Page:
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State aims to make sure contractors keep Alaska workers safe

  • Author: Bill Walker
    | Opinion
    , Heidi Drygas
    | Opinion
  • Updated: July 28, 2017
  • Published July 28, 2017


Our administration is committed to building a safer Alaska. We've taken steps to reform our criminal justice system, tackle the state's opioid epidemic and reduce the rates of sexual assault and domestic violence. Protecting Alaskans is critical, and that mission extends to the workplace as well.

That's why Gov. Bill Walker signed Administrative Order 286. The order brings accountability to state spending on contracts by ensuring companies receiving public money comply with state and federal wage and safety requirements. During the next several months, the Department of Labor and Workforce Development will work with the Department of Administration to create some important safeguards for future state contracts, including a pre-qualification process.

Most businesses operate in good faith and engage in responsible business practices. But since state contracts are typically awarded to the lowest responsible bidder, the entire system is put at risk when a few contractors break the law to drive down their bid prices and undercut the many law-abiding contractors. These practices endanger Alaska workers.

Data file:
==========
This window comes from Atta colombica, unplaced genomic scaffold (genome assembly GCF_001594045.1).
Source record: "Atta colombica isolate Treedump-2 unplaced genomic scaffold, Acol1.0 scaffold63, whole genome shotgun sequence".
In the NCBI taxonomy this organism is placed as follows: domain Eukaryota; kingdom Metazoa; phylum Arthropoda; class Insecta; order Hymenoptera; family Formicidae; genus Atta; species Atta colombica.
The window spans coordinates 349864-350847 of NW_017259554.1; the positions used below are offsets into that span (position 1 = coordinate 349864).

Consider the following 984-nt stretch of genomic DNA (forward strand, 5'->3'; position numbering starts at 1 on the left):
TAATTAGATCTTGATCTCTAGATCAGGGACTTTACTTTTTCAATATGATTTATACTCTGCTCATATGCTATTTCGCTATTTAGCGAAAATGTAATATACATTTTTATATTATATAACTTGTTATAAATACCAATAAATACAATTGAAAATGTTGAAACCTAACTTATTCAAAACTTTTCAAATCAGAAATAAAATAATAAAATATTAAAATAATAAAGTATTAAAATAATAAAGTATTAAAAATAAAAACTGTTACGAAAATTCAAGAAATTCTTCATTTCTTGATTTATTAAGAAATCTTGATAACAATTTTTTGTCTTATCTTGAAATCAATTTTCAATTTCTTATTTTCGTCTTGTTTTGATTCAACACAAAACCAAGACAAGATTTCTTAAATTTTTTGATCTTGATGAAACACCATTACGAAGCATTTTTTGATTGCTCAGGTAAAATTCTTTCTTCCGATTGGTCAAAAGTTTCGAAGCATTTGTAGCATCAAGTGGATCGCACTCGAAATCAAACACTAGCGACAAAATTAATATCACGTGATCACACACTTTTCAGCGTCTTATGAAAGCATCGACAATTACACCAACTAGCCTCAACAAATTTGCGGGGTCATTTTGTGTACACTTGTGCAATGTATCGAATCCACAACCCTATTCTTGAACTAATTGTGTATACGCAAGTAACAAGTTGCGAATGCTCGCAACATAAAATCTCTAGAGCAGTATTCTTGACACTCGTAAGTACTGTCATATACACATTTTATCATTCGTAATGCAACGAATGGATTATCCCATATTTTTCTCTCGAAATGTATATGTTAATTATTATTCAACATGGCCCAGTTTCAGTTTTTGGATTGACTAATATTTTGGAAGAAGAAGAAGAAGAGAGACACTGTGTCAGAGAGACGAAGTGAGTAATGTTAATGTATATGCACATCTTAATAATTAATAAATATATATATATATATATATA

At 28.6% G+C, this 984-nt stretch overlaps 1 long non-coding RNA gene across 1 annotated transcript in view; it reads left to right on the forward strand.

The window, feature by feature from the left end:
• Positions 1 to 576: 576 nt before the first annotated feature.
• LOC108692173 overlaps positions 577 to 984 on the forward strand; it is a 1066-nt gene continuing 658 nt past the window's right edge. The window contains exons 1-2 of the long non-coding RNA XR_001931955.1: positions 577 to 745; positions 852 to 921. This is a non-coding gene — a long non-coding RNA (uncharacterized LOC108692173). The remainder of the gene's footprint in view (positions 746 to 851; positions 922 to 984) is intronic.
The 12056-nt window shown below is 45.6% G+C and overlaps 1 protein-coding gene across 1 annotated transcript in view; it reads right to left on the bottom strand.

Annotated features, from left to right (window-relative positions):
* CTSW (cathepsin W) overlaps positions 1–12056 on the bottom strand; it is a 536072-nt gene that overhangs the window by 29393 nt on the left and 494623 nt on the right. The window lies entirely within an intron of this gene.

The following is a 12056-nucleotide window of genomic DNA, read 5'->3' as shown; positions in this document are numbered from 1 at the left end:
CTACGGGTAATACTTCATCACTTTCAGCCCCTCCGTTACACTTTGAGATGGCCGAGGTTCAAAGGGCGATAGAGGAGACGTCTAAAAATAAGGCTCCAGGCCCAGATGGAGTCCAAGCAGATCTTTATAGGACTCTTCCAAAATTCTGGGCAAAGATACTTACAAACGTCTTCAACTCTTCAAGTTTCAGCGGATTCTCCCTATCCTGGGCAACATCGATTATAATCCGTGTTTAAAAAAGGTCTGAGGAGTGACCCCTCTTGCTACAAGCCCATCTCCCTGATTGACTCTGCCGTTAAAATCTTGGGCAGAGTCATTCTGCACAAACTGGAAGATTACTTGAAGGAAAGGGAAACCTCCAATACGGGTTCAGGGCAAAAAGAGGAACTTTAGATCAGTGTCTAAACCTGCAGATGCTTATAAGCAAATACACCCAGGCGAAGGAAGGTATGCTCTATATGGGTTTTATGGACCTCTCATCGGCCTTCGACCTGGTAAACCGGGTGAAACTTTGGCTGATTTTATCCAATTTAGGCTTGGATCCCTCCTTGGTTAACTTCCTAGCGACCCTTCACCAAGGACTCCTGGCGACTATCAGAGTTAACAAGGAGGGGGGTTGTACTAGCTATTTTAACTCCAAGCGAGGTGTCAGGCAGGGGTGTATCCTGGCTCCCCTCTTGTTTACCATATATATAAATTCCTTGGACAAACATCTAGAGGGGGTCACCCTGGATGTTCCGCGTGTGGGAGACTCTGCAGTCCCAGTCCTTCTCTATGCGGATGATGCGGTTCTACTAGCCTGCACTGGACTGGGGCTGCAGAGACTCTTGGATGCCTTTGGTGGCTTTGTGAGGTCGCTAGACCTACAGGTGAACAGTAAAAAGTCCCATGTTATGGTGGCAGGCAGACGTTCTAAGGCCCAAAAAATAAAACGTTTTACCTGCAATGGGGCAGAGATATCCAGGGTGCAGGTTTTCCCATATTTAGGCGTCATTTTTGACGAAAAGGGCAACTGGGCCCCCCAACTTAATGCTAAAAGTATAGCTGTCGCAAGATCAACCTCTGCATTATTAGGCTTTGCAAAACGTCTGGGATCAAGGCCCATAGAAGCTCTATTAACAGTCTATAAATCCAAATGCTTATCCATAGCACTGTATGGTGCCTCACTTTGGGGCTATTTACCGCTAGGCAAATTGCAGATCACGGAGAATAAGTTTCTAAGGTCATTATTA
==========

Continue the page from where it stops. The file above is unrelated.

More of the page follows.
In recent years, the Department of Labor has handled numerous complaints of businesses misclassifying their employees as "independent contractors" in an attempt to avoid responsibility for workers' compensation, insurance and health care costs. While this may grow a company's bottom line, it puts employees at risk because the company has no incentive to ensure its workplaces are safe, or that its employees have the appropriate qualifications, background and equipment to perform their job duties. This type of misclassification is also illegal.

Companies with a confirmed history of such abuses deserve additional scrutiny when they bid for contracts. The administrative order will provide another layer of protection for Alaskans everywhere by ensuring their employers are playing by the rules and doing their utmost to keep them safe.

The good news is that the vast majority of Alaska businesses are already doing the right thing and take the protection and safety of their employees seriously. For these companies, this order is a win too, since it will help cut down on practices that cost them valuable work opportunities.

Ultimately, building a safer Alaska requires us all to pull together and address the issues Alaskans face every day. We've done so with public safety, corrections and opioids, and are now continuing those efforts in the workplace. Alaskans deserve to be protected, no matter where they are.

Gov. Bill Walker, an independent, has served as governor since 2014. Heidi Drygas is commissioner of the Department of Labor and Workforce Development.